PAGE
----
jueves, 30 de noviembre de 2017

Is it Really Vital for a Teacher to Become an Innovator?

By Flor de María Vila A.

There usually comes a time when we ask ourselves: “Is teaching what I want to  do the rest of my life?” “Is this all I can do?” Our first answers could be: “Well, I studied to become a teacher,” “I wanted to be a teacher,” “This is what I set off to do because there was no other option,” “This is the job I found and I‘ve become accustomed to doing it.” The concern here resides neither on the questions nor on the answers we could give after granting it some thought. The main issue is why we are asking ourselves those questions! I may dare to think that possibly we are not happy, neither are we satisfied with the routine that our lives have espoused. This could be true if we found ourselves responding: “This is what I am paid for,” “There´s no need to do things differently,” “I do not need to run the extra mile, why would I?”
Resultado de imagen de images of thinking

In an effort to break the routine of those wonted days, weeks, months or even years, I started trying some new things, activities, or strategies. As many may have guessed by now, my resources soon uncovered the end of the tunnel. I found myself posing questions about the formula to innovate, to be creative, and to make my job more worthwhile and enjoyable. Eventually, I did find a way out.
Are people born gifted with creativity and the chip of innovation?
One of the mistakes I realized after talking to some people was precisely the belief that being innovative or creative is a trait you are born with. Crass error! Innovation is a capability and a closed system which needs to be developed. Process is a key word since innovation won´t happen overnight. We need to drop the idea that innovation is a tool or a single activity which can be done once in a while.

How can we self-generate some fuel to restart the engine?
         First of all, we need to convince ourselves that we need to find a reason to walk perhaps not the whole extra mile, but just an extra meter. This is not a joke, it is real! We need to find an incentive to move forward and leave behind the cycle that has engulfed us for so long. The answer could stand in the following five steps. I have tried them over and over and I can say now I feel I have found that my professional life is meaningful.
#1: Every beginning is always difficult, but I feel this one could not necessarily be so hard. Identify any possible problem or difficulty observed in any of your lessons. For instance, your students find it difficult to understand what two native speakers say in a conversation. You repeat the audio again and again and the results hardly provide significant improvement.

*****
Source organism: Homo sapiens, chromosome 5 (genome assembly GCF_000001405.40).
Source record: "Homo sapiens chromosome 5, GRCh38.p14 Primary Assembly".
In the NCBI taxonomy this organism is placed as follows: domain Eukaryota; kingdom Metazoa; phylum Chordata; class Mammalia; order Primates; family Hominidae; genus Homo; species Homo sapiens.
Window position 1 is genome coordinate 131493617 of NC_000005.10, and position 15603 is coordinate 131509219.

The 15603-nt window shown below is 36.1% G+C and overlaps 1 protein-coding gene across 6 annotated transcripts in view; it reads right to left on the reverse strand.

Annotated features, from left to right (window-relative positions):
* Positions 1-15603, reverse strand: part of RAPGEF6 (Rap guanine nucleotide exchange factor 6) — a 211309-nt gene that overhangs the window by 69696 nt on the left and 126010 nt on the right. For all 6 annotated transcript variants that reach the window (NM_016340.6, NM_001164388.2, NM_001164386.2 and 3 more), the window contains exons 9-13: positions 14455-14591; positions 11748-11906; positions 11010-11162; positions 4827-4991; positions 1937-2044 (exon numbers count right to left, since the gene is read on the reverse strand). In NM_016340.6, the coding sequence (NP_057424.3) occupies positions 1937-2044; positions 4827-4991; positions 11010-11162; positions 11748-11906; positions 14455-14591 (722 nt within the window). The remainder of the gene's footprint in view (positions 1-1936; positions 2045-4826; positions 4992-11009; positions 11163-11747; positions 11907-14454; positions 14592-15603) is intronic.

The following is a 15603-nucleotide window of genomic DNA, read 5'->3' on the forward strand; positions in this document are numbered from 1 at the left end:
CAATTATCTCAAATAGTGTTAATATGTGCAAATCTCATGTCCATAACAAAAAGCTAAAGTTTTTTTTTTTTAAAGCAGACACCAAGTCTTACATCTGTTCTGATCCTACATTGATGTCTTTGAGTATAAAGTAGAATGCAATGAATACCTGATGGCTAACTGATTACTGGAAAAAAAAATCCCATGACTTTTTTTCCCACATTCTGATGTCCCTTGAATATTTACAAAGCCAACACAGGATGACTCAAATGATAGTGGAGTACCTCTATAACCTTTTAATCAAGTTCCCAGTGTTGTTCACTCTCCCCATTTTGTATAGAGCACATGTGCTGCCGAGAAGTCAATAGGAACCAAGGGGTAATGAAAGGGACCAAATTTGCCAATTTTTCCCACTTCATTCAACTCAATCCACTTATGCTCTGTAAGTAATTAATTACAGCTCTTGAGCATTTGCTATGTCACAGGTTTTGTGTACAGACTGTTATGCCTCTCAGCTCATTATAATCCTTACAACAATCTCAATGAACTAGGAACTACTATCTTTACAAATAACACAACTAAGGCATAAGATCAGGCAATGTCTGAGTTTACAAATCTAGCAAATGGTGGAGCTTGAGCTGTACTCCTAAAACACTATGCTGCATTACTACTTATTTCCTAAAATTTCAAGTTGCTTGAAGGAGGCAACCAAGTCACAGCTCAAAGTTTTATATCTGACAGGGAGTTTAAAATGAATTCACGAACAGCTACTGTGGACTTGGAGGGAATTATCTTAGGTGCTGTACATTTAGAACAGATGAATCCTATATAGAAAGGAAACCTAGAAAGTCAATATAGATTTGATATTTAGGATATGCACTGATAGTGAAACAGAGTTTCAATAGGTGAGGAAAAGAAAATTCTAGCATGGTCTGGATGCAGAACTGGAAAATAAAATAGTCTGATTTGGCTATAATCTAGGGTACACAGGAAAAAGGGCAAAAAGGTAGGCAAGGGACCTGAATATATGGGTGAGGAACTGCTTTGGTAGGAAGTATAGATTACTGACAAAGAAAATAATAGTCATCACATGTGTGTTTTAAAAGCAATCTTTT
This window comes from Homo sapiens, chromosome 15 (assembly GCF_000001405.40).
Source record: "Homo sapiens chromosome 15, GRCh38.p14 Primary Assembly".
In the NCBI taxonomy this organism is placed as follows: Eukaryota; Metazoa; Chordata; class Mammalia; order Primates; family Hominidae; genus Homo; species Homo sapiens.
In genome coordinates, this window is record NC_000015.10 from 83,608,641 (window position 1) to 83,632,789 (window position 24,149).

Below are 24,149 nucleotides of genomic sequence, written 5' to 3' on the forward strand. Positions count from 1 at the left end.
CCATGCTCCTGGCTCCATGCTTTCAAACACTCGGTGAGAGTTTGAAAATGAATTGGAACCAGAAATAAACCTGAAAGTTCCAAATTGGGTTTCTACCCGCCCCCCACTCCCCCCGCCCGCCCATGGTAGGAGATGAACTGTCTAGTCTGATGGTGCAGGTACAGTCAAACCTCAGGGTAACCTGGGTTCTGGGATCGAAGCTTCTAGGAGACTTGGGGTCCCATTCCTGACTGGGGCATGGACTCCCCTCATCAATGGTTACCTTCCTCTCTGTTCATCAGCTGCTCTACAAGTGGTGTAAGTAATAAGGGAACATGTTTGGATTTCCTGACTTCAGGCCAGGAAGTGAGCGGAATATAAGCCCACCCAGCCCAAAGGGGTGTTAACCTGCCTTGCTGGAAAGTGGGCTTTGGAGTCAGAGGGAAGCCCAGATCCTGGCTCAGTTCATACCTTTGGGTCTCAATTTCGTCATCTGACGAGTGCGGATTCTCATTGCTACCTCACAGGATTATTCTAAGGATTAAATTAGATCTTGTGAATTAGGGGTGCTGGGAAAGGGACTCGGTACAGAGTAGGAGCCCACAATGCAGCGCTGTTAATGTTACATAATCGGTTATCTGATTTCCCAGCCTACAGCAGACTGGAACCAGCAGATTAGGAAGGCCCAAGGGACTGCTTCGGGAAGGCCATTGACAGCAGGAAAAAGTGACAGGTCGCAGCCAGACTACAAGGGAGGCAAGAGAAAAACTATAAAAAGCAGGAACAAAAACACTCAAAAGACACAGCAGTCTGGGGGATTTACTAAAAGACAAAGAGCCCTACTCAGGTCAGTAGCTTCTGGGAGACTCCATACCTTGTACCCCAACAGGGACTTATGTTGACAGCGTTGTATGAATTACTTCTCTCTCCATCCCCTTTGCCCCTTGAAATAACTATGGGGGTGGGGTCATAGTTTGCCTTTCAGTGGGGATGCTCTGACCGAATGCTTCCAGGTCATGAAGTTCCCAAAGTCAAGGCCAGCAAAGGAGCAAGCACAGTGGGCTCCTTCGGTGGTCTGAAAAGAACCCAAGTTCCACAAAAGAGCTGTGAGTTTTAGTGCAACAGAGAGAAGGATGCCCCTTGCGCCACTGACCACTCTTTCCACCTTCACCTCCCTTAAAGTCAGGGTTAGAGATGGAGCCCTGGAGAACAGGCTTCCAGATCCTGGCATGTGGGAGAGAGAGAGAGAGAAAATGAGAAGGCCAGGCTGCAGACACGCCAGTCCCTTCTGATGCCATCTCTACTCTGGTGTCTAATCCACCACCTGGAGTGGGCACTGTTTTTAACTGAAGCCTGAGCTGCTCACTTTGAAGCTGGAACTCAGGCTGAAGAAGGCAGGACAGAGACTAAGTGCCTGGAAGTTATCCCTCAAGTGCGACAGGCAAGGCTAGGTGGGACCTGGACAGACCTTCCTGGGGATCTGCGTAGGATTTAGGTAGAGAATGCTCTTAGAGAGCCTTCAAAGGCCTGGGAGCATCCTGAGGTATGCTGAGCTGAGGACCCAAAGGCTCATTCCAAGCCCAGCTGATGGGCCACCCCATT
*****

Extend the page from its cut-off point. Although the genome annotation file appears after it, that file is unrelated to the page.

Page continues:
#2: Think of possible reasons why your students face this problem. Do not focus only on the problem. Try to determine what might go wrong in the process before playing the audio. This step is crucial! Do not cling yourself to what you already know even if you are knowledgeable. Be humble and explore other teachers’ ideas by asking your colleagues or by reviewing research in the subject. You will be surprised and able to connect-the–dots more easily. Once you have collected ample information, you will be ready for the next step!!
#3: Build up your archetype. At this point, you will be more aware of what the problem in the procedure is. Thus, you will be ready to design a solution to the problem identified in step #1. Do not worry; it doesn’t have to be perfect! It´s just your first attempt. The next one will surely be better. Don’t quit! Remember that you need to find an incentive to get rid of the routine that has wrapped you! Now, you are equipped for the next step!
#4: Test your solution. Here, you will need to put the newly found solution into practice. But, before that, keep the following in mind: remember the objective of the activity, give clear instructions and monitor the development of the exercise. For this, you need to be alert in order to identify the signs that will reveal the achievement of your goal: the solution of the problem or at least some form of improvement.
#5: Prepare your deliverable. Once you have tried the solution you will be ready to officially propose it as a good end result. If, by any chance, the proposed solution didn’t work, don’t worry. Remember this is just the first attempt and a way out may appear soon. Little by little, you will learn to adjust details. In either case, you will need to go back to step #1. Take into account that even if the solution is perfect for one group of students, it may not be the same with all students. For that reason, you will need to adjust or reformulate the remedy. Analyze the situation and try to find out what needs to be changed or what can be improved.

This cycle can be repeated as many times as needed, and it will always keep you rolling. 

Have you ever tried this cycle? How do you help your students to overcome the problems they face when learning?
Share your expertise with us and let us try new things. 

M.A. in Cognition, Learning and Development from PUCP, B.A. in Education with a major in English Teaching. Ms. Vila is currently Teacher trainer, Pedagogic Consultant and Member of the Research Team at Centro de Idiomas de la Universidad del Pacífico. She is Academic Director of International Contacts (test training & foreign applications advisory) and relationship manager for American universities´ MBA admissions officers with International Contacts. She is official Examiner for several University of Cambridge tests, freelance consultant with Universidad ESAN, experienced speaker on diverse English teaching issues for prestigious institutions, and senior international examinations trainer (GMAT, GRE, TOEFL, IELTS).